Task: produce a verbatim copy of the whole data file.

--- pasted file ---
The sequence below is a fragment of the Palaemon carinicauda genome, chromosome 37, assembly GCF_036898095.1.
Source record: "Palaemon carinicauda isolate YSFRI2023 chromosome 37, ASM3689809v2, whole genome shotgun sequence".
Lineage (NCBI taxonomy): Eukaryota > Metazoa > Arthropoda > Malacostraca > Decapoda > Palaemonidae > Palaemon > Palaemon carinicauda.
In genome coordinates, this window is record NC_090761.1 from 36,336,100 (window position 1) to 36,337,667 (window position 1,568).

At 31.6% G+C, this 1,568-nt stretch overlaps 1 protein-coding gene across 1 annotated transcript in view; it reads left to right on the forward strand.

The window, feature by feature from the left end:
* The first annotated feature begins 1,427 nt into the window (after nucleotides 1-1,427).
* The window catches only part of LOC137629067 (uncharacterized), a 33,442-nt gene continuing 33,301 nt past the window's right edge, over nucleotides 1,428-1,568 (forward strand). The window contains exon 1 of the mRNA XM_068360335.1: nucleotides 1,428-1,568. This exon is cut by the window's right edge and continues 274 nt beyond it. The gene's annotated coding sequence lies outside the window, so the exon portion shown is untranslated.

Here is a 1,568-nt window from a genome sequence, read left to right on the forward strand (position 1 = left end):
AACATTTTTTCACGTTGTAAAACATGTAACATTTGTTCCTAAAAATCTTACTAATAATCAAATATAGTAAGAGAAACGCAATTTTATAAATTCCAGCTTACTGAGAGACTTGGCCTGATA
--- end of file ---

The sequence below is a fragment of the Palaemon carinicauda genome, chromosome 37, assembly GCF_036898095.1.
Source record: "Palaemon carinicauda isolate YSFRI2023 chromosome 37, ASM3689809v2, whole genome shotgun sequence".
Lineage (NCBI taxonomy): Eukaryota > Metazoa > Arthropoda > Malacostraca > Decapoda > Palaemonidae > Palaemon > Palaemon carinicauda.
In genome coordinates, this window is record NC_090761.1 from 36,336,100 (window position 1) to 36,337,667 (window position 1,568).

At 31.6% G+C, this 1,568-nt stretch overlaps 1 protein-coding gene across 1 annotated transcript in view; it reads left to right on the forward strand.

The window, feature by feature from the left end:
* The first annotated feature begins 1,427 nt into the window (after nucleotides 1-1,427).
* The window catches only part of LOC137629067 (uncharacterized), a 33,442-nt gene continuing 33,301 nt past the window's right edge, over nucleotides 1,428-1,568 (forward strand). The window contains exon 1 of the mRNA XM_068360335.1: nucleotides 1,428-1,568. This exon is cut by the window's right edge and continues 274 nt beyond it. The gene's annotated coding sequence lies outside the window, so the exon portion shown is untranslated.

Here is a 1,568-nt window from a genome sequence, read left to right on the forward strand (position 1 = left end):
AACATTTTTTCACGTTGTAAAACATGTAACATTTGTTCCTAAAAATCTTACTAATAATCAAATATAGTAAGAGAAACGCAATTTTATAAATTCCAGCTTACTGAGAGACTTGGCCTGATA